Through general practice, patients receive comprehensive care encompassing both mental and physical health needs. Unlike many other public and private health care settings, general practice does not draw a distinction between mind and body systems. Assessment and treatment of mental illness is informed by a holistic, whole-of-person approach.3,4 GPs generally manage mental illness using a multi-tiered stepped care approach to ensure patients receive the appropriate level of care dependent on the complexity of their condition5.

GPs oversee patients’ mental health across various ages and stages. They are ideally placed to advise patients on how to best maintain and monitor their mental health. This creates an ideal climate for population-based mental health promotion activities and stigma reduction6. Ongoing relationships between patients and practice staff can facilitate early intervention for emerging symptoms, assessment of suicide risk, and effective monitoring of chronic mental illness.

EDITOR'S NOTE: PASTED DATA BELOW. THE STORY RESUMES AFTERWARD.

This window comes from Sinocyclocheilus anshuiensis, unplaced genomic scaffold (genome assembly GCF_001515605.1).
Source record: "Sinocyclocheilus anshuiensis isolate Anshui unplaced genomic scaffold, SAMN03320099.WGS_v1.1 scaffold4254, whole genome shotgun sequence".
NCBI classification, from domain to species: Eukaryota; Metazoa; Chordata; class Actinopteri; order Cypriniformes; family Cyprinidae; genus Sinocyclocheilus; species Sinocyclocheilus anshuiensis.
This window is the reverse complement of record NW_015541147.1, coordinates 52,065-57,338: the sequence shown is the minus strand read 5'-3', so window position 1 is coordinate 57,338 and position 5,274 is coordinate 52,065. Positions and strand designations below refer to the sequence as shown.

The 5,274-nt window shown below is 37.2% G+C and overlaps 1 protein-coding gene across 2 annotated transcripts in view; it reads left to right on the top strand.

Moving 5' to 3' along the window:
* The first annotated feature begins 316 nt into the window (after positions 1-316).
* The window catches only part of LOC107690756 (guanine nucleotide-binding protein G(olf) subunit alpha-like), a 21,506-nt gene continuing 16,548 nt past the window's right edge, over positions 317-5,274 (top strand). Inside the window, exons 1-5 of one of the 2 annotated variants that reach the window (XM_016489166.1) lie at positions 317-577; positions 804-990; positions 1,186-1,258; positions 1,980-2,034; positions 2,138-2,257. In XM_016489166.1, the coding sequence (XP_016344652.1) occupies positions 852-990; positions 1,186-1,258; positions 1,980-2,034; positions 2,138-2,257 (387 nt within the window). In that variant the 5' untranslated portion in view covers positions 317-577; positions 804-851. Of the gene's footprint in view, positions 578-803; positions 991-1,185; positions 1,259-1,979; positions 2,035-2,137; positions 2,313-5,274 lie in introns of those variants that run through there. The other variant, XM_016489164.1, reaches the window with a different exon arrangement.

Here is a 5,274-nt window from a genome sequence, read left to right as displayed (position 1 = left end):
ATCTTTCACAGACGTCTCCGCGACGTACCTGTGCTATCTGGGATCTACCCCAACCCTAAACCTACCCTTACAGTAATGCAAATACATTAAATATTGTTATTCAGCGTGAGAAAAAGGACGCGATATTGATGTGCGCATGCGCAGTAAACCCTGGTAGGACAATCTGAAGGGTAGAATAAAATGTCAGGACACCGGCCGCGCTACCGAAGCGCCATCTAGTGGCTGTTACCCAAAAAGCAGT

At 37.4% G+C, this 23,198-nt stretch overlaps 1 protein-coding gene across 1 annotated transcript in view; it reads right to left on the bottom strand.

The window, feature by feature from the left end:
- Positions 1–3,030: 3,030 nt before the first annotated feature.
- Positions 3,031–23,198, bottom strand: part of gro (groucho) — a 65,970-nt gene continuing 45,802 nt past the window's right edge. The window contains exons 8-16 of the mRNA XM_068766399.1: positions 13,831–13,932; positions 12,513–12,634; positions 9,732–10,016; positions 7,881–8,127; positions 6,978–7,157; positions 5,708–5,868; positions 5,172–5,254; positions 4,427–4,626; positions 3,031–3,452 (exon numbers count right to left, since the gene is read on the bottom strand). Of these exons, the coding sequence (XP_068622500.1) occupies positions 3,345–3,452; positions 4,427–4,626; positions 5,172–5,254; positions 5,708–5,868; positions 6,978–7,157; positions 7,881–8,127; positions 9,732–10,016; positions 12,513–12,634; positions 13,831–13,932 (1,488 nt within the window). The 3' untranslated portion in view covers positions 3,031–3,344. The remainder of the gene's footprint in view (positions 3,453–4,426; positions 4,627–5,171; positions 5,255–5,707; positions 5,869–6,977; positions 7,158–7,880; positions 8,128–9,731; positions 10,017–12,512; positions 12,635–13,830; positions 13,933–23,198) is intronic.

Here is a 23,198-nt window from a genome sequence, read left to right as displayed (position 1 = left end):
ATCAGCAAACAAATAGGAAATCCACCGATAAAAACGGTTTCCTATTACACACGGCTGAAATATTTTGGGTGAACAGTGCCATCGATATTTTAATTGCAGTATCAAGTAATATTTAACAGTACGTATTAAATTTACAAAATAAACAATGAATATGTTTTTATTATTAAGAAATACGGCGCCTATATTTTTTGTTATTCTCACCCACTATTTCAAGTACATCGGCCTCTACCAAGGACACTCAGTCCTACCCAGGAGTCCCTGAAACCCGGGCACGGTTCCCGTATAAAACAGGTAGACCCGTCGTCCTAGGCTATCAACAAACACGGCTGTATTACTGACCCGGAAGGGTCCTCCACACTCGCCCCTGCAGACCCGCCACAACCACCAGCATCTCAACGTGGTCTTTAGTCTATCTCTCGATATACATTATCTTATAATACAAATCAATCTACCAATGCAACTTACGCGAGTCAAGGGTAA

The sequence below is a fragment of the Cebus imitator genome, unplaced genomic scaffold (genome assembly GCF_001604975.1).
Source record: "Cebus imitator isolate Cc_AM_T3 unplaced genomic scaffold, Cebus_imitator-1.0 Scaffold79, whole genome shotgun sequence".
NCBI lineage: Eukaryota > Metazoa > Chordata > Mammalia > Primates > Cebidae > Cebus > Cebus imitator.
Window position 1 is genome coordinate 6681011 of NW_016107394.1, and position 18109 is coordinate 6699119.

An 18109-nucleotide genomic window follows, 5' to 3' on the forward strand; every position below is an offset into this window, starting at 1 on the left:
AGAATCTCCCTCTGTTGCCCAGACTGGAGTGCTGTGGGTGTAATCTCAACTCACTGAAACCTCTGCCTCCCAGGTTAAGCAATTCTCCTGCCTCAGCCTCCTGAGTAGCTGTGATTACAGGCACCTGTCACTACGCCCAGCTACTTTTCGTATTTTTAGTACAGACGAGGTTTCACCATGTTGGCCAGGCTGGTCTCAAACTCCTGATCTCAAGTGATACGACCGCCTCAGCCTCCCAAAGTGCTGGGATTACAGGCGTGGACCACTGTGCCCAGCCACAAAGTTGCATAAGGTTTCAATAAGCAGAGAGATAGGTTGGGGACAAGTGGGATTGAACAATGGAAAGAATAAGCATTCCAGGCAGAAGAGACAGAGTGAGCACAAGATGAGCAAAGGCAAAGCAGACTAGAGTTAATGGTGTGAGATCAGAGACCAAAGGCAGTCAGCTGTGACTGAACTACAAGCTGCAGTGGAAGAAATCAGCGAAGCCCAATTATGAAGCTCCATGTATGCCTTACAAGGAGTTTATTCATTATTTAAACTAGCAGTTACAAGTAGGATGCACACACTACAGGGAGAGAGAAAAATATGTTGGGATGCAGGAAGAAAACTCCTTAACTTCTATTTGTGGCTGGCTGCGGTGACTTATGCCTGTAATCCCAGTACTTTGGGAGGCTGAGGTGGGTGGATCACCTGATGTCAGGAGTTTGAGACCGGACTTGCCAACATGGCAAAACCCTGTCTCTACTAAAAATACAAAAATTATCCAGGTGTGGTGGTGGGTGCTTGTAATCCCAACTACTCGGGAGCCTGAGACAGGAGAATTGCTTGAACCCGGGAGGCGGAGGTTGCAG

Recognition of the central role of general practice

The RACGP believes that a patient-centred medical home model establishes the conditions for optimal mental health care. Bypassing general practice fragments care and undermines the medical home model, contributing to poorer outcomes for vulnerable patients. When patients have an ongoing relationship with a general practice and a ‘personal doctor’ for the provision of continuous, interconnected care, it can decrease the use of inappropriate services7 and improve overall health outcomes.8 Where possible, general practice should be the central point of contact for patients, their families and their care team.9